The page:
previous next


Inside a Federal General hospital

In the first part of the war, whenever the capacity of the regimental hospital canvas was exceeded, some neighboring dwelling-house would be taken over as a hospital annex. When it was fully recognized that the chief duty of the medical department at the front was the getting rid of the sick and wounded, after such preliminary assistance as put them in suitable condition to withstand the journey to the rear, the importance of the function which the general hospitals performed was better appreciated. At once the establishment of general hospitals, of suitable size and at convenient points, was pushed with great vigor. Shortly many such hospitals were in operation which, though perhaps in buildings of only temporary character, rivaled the best civil hospitals in completeness of equipment and professional service, and far surpassed the very largest of them in accommodations for patients. The best type of army hospital was constructed on the unit and pavilion system, which permitted prompt and almost indefinite enlargement at need.

Inside a Federal General hospital—the armory square, Washington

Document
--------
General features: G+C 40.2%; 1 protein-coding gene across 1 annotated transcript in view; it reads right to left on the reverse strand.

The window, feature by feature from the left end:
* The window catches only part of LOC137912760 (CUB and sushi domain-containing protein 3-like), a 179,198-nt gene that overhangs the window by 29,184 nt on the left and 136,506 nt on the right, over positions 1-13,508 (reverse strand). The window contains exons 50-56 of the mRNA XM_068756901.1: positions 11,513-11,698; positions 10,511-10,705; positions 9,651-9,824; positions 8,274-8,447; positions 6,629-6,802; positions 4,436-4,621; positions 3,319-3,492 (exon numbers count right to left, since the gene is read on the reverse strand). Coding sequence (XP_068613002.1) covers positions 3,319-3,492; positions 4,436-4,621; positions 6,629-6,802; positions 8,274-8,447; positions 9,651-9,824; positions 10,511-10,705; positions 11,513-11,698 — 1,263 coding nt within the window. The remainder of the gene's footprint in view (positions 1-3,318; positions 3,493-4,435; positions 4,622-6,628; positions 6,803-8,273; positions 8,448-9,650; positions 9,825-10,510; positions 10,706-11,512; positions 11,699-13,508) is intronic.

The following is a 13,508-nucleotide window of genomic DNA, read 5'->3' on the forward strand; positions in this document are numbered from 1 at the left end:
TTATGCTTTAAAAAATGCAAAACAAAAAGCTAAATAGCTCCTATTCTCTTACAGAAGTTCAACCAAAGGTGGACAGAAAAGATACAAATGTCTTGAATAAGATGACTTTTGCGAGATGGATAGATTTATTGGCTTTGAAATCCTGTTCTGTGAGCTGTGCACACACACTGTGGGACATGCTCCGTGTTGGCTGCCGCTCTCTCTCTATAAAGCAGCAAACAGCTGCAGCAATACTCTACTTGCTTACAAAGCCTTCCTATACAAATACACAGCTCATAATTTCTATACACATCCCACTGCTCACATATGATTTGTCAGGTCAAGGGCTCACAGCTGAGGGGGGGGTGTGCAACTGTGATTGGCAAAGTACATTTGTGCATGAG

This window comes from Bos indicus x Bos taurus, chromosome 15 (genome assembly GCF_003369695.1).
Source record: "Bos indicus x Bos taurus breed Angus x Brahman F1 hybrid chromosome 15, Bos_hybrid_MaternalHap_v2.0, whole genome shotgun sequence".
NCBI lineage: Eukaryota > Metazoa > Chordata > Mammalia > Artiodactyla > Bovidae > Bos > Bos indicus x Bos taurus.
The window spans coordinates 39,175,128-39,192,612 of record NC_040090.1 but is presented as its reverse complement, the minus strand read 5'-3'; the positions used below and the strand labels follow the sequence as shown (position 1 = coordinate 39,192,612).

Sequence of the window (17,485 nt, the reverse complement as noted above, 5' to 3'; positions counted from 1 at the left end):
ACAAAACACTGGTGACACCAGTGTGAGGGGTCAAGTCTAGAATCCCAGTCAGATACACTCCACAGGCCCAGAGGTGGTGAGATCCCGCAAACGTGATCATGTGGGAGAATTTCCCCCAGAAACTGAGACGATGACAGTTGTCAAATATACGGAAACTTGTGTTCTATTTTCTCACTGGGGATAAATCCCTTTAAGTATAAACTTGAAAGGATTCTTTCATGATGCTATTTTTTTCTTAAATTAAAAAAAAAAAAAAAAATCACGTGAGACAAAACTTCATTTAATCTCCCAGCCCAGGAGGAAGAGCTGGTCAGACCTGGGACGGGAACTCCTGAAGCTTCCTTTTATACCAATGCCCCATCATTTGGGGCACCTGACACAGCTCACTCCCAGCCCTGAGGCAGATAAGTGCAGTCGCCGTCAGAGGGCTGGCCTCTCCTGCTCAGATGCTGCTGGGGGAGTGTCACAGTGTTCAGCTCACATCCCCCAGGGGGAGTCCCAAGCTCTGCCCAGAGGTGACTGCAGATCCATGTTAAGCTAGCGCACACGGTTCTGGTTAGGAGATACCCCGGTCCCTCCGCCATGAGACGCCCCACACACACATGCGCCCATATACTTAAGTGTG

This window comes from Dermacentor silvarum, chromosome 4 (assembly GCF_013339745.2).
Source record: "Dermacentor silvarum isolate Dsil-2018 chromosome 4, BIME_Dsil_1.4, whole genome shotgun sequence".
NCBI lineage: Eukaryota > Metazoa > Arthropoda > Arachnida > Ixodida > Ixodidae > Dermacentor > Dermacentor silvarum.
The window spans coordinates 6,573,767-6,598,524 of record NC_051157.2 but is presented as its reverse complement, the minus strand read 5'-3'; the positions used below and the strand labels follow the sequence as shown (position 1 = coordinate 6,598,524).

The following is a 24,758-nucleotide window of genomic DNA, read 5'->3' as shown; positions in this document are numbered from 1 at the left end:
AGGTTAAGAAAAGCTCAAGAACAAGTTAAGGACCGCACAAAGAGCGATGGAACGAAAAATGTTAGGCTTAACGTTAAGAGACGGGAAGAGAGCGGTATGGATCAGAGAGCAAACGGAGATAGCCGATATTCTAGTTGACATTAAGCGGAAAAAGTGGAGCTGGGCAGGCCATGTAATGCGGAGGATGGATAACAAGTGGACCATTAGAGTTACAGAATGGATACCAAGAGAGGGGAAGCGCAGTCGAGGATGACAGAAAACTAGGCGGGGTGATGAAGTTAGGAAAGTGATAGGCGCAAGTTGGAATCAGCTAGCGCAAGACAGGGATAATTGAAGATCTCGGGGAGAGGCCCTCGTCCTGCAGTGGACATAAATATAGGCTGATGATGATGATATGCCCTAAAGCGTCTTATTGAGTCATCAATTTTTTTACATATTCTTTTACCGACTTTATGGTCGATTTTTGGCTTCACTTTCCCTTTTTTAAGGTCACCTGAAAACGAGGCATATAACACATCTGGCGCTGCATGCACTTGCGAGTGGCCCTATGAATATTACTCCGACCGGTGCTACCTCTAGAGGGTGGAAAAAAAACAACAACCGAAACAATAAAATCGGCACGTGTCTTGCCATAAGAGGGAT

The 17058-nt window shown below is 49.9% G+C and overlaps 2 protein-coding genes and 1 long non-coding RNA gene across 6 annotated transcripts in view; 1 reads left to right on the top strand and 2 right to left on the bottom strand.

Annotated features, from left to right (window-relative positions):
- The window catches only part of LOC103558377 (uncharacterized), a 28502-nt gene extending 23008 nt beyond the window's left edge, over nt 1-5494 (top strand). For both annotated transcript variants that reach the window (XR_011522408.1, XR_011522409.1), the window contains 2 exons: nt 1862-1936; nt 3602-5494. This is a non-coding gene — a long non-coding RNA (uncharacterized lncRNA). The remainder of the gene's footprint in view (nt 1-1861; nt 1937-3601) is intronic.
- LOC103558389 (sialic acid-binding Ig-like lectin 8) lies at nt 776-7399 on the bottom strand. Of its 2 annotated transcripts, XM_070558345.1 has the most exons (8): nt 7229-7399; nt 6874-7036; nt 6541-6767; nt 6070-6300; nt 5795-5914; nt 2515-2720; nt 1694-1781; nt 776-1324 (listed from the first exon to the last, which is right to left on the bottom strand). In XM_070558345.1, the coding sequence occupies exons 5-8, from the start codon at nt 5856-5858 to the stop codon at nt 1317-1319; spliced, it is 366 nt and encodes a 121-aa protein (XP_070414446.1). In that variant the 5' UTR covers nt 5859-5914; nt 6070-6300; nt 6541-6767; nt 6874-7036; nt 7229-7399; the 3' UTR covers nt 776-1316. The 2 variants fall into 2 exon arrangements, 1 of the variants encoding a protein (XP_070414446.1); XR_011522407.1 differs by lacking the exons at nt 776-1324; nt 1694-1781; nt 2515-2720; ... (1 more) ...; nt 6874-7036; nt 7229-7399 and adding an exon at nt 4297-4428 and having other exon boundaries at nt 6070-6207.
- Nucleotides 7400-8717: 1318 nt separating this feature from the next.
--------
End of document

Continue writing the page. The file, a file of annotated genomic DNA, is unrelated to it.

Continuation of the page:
Another view of ward K at the armory square


Creative Commons License
This work is licensed under a Creative Commons Attribution-ShareAlike 3.0 United States License.

An XML version of this text is available for download, with the additional restriction that you offer Perseus any modifications you make. Perseus provides credit for all accepted changes, storing new additions in a versioning system.

hide Places (automatically extracted)

View a map of the most frequently mentioned places in this document.

Sort places alphabetically, as they appear on the page, by frequency
Click on a place to search for it in this document.
Washington (United States) (2)

Download Pleiades ancient places geospacial dataset for this text.

hide Display Preferences
Greek Display:
Arabic Display:
View by Default:
Browse Bar: